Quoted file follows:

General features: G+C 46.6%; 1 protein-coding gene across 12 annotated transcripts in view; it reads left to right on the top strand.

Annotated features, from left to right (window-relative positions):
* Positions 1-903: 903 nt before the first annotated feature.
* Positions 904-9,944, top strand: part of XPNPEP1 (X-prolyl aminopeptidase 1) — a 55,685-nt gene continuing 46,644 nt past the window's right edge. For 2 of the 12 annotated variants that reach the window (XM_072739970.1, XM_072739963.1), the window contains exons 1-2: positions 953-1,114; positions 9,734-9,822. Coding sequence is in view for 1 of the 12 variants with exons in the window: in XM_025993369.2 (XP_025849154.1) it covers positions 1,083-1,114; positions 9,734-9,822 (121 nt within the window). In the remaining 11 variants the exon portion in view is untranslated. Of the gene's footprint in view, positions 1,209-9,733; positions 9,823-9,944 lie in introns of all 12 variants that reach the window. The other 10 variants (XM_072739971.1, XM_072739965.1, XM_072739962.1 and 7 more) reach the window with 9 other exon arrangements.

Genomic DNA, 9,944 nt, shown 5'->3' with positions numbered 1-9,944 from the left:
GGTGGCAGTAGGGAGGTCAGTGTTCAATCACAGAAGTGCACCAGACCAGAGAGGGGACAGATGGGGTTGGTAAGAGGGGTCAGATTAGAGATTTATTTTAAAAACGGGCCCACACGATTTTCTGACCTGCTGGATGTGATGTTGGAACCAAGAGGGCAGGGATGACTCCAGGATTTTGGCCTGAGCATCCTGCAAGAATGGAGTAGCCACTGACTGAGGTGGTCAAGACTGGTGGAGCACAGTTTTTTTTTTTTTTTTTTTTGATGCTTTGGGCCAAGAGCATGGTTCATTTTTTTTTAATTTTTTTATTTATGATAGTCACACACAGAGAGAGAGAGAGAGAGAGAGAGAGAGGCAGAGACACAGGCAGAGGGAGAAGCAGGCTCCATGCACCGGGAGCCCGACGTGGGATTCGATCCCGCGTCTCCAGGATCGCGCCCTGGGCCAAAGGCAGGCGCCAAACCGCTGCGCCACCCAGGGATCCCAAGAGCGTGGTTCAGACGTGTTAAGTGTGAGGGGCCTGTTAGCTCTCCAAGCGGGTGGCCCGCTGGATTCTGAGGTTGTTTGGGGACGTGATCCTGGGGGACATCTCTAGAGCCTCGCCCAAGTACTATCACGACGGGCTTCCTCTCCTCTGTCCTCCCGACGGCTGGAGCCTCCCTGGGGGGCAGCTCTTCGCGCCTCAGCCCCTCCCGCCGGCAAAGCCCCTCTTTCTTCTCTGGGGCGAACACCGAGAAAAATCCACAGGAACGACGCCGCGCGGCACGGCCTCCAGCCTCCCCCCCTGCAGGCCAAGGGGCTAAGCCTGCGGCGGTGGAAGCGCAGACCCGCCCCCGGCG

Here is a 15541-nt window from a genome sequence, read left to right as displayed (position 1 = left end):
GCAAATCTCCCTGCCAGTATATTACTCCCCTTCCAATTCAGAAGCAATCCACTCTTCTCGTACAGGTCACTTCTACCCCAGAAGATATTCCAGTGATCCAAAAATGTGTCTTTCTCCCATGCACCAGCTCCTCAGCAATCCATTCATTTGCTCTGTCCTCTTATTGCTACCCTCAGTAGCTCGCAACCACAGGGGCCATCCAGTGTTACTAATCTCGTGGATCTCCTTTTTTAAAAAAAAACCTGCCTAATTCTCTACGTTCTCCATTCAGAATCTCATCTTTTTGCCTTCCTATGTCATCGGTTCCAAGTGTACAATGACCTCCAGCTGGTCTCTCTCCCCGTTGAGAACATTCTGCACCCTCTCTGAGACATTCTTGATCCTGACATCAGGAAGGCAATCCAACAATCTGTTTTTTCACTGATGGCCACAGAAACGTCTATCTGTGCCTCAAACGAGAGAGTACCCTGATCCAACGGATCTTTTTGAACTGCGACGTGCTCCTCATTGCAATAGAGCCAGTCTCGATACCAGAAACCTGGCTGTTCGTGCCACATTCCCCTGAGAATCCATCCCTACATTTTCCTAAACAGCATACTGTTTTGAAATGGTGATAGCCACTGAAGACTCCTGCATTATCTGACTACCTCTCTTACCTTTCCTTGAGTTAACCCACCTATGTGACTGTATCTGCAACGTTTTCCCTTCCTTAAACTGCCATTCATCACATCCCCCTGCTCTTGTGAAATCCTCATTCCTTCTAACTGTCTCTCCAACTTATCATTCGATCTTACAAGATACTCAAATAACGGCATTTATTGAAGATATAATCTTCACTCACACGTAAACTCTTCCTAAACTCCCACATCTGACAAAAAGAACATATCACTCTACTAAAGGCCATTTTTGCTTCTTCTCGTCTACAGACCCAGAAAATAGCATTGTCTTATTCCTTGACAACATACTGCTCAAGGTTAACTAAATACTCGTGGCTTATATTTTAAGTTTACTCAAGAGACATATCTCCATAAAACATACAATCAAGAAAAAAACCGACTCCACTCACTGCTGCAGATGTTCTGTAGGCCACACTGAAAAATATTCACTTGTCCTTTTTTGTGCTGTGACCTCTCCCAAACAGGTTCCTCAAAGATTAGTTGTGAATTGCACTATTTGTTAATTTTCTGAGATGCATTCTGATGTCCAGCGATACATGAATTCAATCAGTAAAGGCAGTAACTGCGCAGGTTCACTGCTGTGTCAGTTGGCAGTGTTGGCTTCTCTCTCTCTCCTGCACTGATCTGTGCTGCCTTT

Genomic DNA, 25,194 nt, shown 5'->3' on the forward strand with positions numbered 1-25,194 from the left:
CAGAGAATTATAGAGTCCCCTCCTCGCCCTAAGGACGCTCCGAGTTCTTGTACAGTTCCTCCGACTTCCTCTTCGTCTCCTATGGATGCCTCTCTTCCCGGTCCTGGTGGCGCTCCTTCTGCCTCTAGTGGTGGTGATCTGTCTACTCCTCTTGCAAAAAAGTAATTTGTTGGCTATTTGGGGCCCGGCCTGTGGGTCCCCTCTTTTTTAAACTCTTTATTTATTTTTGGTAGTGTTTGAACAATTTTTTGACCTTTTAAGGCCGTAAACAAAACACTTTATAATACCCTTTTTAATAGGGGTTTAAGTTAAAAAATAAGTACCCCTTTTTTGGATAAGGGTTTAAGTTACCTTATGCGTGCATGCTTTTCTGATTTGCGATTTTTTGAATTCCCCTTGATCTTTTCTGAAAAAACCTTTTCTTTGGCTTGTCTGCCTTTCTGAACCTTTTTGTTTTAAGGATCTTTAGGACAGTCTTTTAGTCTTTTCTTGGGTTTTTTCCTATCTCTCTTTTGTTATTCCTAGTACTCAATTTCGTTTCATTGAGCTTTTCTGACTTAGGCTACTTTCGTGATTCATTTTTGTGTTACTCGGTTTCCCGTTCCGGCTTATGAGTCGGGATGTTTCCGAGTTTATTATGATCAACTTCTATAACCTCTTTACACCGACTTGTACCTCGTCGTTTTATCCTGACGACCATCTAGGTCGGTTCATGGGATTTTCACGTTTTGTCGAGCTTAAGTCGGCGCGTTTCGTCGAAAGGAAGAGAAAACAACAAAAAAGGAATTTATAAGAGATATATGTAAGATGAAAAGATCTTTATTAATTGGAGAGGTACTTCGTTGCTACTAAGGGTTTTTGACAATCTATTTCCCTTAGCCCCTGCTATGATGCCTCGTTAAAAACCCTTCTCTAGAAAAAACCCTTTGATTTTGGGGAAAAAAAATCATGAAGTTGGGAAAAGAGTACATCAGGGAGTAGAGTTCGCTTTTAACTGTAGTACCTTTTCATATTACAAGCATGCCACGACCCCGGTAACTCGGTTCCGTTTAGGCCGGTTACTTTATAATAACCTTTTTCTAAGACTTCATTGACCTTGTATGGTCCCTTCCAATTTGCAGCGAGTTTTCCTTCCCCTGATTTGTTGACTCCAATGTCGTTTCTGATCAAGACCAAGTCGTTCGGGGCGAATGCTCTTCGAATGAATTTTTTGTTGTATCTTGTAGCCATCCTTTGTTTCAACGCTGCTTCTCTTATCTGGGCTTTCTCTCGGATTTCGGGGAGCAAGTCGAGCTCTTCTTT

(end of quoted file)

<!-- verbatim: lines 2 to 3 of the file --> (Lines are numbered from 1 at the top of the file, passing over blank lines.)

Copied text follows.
Annotated features, from left to right (window-relative positions):
* Positions 1-903: 903 nt before the first annotated feature.